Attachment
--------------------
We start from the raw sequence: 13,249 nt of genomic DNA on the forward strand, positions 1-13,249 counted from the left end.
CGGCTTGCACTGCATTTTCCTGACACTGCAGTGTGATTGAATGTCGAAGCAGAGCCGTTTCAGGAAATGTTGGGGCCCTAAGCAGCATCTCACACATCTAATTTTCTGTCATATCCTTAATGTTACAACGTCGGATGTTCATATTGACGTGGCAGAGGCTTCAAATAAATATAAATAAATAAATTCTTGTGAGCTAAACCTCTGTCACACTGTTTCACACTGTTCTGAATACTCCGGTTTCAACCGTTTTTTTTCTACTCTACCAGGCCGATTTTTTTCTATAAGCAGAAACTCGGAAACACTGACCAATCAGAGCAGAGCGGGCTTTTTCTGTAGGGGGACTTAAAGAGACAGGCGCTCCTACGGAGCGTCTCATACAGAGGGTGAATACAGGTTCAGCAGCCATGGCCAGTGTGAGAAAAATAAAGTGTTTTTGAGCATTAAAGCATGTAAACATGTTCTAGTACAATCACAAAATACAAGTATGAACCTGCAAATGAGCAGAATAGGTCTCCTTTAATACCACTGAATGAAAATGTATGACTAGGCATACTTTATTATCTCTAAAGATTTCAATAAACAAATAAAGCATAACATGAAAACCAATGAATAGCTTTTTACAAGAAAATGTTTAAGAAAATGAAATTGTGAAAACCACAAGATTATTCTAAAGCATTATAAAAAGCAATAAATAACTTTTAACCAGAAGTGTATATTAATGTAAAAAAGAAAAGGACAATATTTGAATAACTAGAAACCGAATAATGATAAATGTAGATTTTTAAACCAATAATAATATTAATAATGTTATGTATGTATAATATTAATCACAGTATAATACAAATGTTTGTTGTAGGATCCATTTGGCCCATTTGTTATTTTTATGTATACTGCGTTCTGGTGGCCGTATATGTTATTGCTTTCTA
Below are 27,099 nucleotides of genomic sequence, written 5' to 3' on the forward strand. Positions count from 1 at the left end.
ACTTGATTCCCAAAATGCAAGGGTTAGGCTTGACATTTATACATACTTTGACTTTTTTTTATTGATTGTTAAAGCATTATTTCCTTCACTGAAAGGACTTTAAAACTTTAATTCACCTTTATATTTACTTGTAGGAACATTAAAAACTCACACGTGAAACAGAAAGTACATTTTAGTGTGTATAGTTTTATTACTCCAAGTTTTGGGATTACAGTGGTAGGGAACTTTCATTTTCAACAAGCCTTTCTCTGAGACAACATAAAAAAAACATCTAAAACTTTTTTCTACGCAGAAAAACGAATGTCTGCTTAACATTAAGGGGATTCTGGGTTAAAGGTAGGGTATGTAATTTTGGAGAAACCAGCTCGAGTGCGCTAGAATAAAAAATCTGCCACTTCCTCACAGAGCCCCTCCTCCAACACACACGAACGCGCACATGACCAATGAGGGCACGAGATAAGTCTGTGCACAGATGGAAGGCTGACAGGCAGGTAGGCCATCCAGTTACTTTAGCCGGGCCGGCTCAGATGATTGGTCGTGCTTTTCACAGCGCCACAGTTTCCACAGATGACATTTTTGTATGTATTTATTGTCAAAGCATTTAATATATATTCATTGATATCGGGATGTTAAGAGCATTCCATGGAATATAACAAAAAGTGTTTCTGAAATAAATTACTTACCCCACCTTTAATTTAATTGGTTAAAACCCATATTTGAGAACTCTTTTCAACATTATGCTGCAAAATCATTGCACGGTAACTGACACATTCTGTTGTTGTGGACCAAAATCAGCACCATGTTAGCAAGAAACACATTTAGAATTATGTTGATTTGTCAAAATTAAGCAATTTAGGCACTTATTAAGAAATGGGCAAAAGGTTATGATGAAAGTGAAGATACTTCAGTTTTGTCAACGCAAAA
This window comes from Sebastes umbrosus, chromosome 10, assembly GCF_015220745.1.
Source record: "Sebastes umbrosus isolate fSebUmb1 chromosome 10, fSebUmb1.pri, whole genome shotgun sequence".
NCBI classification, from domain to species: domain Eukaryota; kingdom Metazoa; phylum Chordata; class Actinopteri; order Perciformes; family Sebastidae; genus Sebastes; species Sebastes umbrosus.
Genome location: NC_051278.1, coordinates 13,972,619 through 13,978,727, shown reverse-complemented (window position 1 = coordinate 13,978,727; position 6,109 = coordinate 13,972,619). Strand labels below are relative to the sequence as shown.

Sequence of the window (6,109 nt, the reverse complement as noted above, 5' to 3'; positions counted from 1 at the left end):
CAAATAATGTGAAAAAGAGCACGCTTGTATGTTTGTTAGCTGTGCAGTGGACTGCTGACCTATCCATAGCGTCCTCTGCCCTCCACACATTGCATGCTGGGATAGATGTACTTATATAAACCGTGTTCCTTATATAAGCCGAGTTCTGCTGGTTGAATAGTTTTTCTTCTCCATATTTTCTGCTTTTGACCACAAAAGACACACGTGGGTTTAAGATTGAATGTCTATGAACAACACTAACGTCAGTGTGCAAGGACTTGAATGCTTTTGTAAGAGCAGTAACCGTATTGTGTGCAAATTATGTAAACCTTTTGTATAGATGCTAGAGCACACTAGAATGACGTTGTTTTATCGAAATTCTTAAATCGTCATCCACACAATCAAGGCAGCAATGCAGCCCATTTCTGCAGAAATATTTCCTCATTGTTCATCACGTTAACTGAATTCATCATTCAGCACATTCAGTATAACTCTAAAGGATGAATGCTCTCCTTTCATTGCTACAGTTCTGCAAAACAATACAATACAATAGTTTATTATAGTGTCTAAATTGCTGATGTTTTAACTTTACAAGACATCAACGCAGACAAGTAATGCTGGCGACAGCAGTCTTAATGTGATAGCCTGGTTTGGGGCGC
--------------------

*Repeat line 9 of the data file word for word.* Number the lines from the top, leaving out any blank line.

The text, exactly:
Sequence of the window (6,109 nt, the reverse complement as noted above, 5' to 3'; positions counted from 1 at the left end):